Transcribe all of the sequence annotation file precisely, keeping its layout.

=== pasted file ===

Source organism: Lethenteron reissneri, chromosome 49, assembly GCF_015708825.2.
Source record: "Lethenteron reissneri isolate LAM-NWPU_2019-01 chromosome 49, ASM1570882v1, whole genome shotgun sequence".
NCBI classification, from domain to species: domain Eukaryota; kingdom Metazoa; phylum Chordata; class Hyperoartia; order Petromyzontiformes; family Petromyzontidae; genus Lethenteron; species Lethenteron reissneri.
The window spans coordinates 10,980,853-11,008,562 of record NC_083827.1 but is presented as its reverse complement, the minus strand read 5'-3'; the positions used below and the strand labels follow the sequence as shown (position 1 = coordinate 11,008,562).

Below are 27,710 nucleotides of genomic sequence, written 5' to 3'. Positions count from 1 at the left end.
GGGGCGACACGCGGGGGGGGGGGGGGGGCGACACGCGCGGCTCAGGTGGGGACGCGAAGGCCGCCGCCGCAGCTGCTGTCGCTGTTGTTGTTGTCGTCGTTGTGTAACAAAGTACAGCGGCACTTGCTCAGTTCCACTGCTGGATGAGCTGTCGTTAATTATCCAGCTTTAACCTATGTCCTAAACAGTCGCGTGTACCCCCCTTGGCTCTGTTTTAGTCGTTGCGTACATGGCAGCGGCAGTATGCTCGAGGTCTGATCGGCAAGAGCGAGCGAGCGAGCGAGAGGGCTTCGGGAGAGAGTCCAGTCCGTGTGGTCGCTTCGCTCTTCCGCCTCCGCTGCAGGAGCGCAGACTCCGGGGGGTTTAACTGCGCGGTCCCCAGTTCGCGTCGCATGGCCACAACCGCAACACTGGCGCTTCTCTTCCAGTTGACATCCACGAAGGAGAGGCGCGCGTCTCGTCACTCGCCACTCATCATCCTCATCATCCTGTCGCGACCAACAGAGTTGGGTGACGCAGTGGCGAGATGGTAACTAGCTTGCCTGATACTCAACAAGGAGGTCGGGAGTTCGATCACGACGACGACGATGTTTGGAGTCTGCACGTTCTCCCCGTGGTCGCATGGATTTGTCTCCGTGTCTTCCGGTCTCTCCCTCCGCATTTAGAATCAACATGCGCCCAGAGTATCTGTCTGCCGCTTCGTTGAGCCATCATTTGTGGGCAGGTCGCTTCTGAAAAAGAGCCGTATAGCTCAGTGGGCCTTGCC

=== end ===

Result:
Source organism: Lethenteron reissneri, chromosome 49, assembly GCF_015708825.2.
Source record: "Lethenteron reissneri isolate LAM-NWPU_2019-01 chromosome 49, ASM1570882v1, whole genome shotgun sequence".
NCBI classification, from domain to species: domain Eukaryota; kingdom Metazoa; phylum Chordata; class Hyperoartia; order Petromyzontiformes; family Petromyzontidae; genus Lethenteron; species Lethenteron reissneri.
The window spans coordinates 10,980,853-11,008,562 of record NC_083827.1 but is presented as its reverse complement, the minus strand read 5'-3'; the positions used below and the strand labels follow the sequence as shown (position 1 = coordinate 11,008,562).

Below are 27,710 nucleotides of genomic sequence, written 5' to 3'. Positions count from 1 at the left end.
GGGGCGACACGCGGGGGGGGGGGGGGGGCGACACGCGCGGCTCAGGTGGGGACGCGAAGGCCGCCGCCGCAGCTGCTGTCGCTGTTGTTGTTGTCGTCGTTGTGTAACAAAGTACAGCGGCACTTGCTCAGTTCCACTGCTGGATGAGCTGTCGTTAATTATCCAGCTTTAACCTATGTCCTAAACAGTCGCGTGTACCCCCCTTGGCTCTGTTTTAGTCGTTGCGTACATGGCAGCGGCAGTATGCTCGAGGTCTGATCGGCAAGAGCGAGCGAGCGAGCGAGAGGGCTTCGGGAGAGAGTCCAGTCCGTGTGGTCGCTTCGCTCTTCCGCCTCCGCTGCAGGAGCGCAGACTCCGGGGGGTTTAACTGCGCGGTCCCCAGTTCGCGTCGCATGGCCACAACCGCAACACTGGCGCTTCTCTTCCAGTTGACATCCACGAAGGAGAGGCGCGCGTCTCGTCACTCGCCACTCATCATCCTCATCATCCTGTCGCGACCAACAGAGTTGGGTGACGCAGTGGCGAGATGGTAACTAGCTTGCCTGATACTCAACAAGGAGGTCGGGAGTTCGATCACGACGACGACGATGTTTGGAGTCTGCACGTTCTCCCCGTGGTCGCATGGATTTGTCTCCGTGTCTTCCGGTCTCTCCCTCCGCATTTAGAATCAACATGCGCCCAGAGTATCTGTCTGCCGCTTCGTTGAGCCATCATTTGTGGGCAGGTCGCTTCTGAAAAAGAGCCGTATAGCTCAGTGGGCCTTGCC